Some educated guesses regarding where the HBO show may be headed
The ceremony's structure may not show what will win, but it shows what the producers think will win.
The Atlantic's film critic weighs in on the underrated, the overrated, and why viewers can expect a big night for 12 Years a Slave, Dallas Buyers Club, and Gravity.
The first published works from the creator of the best show on television were dark, philosophical pieces of fiction in The Atlantic.
The entirely unnecessary remake isn't awful. But it's not good either.
Could HBO's latest hit be helping pave the way for a new form of storytelling?
All the pieces fit—vocal cast, animation, inside gags—in this trans-generational crowd pleaser.
The late actor could make unforgettable a gesture as tiny as flipping his sunglasses.
An extended unpacking of why director Jason Reitman's latest movie is (by far) his worst
The Academy speaks. Our critic talks back.
The Hollywood Foreign Press Association spreads the wealth in a strong movie year.
Scorcese's new film is fast, funny, filthy—and among his best of the last 20 years.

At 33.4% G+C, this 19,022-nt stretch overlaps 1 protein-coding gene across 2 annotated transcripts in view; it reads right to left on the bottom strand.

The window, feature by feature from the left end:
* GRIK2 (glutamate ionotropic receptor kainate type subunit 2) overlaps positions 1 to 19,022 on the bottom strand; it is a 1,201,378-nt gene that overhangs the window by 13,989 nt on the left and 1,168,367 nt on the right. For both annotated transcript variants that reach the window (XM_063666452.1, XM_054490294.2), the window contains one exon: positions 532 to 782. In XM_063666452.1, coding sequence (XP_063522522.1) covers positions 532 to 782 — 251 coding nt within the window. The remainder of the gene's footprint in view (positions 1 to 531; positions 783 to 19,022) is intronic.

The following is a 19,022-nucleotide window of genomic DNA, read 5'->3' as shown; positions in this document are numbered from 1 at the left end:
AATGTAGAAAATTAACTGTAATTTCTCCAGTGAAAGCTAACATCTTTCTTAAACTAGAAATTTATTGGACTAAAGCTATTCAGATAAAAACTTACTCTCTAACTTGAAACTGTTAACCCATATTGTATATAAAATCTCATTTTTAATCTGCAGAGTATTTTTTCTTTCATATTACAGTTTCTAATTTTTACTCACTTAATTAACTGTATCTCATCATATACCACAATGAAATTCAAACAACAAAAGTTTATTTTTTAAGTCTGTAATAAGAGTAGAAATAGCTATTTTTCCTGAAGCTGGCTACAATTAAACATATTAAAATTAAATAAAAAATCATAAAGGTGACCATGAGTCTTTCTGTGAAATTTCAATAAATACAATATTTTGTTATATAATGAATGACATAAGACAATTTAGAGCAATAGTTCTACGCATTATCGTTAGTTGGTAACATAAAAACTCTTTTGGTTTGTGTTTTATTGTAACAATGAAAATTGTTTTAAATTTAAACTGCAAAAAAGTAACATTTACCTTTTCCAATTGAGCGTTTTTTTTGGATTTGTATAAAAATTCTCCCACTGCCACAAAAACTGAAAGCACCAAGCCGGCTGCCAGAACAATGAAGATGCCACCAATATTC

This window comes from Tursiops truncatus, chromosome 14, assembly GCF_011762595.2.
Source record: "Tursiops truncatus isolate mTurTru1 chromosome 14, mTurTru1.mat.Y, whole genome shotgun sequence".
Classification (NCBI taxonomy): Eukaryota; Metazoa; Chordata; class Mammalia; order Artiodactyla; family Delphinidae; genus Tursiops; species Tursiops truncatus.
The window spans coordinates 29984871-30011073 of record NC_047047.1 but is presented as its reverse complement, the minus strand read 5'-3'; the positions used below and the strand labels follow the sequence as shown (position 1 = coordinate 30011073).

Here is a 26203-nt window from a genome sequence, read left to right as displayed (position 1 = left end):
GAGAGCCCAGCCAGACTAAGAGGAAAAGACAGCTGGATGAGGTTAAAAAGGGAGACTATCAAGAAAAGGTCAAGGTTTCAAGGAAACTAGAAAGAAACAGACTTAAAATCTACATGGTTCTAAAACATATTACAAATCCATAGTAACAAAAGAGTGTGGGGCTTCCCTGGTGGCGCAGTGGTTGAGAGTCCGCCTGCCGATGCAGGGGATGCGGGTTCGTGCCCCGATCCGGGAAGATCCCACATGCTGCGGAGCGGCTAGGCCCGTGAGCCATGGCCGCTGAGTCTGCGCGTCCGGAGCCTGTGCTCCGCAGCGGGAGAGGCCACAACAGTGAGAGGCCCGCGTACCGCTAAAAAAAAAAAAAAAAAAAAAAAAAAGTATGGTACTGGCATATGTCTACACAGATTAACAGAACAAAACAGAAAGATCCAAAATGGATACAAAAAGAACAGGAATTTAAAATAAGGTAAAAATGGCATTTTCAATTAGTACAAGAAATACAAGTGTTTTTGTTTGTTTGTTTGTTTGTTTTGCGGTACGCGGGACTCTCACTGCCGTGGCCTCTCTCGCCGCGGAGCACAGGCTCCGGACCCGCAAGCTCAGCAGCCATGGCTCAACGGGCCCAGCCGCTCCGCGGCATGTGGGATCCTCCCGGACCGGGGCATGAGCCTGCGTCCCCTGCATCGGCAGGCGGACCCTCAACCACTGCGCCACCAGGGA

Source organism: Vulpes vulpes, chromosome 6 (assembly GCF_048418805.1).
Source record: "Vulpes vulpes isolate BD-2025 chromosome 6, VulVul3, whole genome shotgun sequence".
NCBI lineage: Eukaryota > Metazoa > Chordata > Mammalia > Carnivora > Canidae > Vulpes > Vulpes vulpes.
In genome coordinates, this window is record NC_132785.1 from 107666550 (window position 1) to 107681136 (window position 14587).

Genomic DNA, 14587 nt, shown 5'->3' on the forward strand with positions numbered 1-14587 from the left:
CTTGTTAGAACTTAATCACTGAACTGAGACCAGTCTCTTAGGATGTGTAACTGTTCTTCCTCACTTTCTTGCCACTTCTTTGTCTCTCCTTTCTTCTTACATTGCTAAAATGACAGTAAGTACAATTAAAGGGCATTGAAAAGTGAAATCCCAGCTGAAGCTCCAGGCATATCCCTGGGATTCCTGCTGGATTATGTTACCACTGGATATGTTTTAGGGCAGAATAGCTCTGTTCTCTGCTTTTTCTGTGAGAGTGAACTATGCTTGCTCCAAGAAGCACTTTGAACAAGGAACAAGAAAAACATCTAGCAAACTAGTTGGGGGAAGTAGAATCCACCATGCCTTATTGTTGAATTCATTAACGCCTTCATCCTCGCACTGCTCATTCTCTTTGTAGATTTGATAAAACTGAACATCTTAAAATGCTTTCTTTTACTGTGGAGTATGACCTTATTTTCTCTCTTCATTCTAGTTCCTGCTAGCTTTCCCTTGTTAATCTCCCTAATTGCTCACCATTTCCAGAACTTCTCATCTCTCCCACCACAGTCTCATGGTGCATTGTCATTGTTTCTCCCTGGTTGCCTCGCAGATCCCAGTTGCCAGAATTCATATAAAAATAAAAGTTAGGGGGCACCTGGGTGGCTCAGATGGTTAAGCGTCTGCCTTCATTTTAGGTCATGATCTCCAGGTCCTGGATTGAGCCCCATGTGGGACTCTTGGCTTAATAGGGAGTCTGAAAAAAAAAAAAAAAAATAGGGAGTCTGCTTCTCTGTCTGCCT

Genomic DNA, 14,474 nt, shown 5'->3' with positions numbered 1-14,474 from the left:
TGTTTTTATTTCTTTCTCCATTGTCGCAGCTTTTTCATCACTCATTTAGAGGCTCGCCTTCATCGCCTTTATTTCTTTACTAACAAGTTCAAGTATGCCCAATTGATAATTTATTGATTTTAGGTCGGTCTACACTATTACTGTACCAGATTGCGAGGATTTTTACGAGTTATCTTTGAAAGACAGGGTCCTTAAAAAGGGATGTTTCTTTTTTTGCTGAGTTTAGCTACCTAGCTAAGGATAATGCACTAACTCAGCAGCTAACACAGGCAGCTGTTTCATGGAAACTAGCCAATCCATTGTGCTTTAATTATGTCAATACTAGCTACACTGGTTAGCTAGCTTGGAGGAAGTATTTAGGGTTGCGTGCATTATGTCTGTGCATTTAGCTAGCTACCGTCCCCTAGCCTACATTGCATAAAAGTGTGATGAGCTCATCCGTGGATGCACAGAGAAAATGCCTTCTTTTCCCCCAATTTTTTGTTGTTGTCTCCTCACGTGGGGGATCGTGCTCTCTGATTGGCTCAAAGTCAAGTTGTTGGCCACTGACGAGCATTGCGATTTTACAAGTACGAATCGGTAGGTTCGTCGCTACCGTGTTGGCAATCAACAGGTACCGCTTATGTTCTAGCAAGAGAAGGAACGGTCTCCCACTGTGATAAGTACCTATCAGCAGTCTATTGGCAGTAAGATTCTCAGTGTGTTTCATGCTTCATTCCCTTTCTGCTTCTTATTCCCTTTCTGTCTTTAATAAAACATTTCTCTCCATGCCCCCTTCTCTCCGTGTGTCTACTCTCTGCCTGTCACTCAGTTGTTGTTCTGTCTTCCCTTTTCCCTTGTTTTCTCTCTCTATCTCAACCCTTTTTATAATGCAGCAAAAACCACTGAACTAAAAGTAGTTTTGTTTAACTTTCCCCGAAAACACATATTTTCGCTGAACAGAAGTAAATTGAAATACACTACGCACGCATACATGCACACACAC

Why so many screen adaptations of the work of America’s most cinematic novelist are so bad—and what makes the exceptions, like TV’s Justified, so good
Thoughtful, elegant, and moving, Spike Jonze's film about a man in love with his operating system is a work of sincere and forceful humanism.
The Atlantic's film critic picks the top titles—and doles out some less-conventional awards.
The second installment of Peter Jackson's interminable trilogy proves, again, that more is less.
A critic responds to his critics, and unpacks the worst scene in the movie
The movie knows little—and cares less—about how people fall in love.
The second installment of the franchise is a substantial improvement over the first.
Reading is good. Nazis are bad.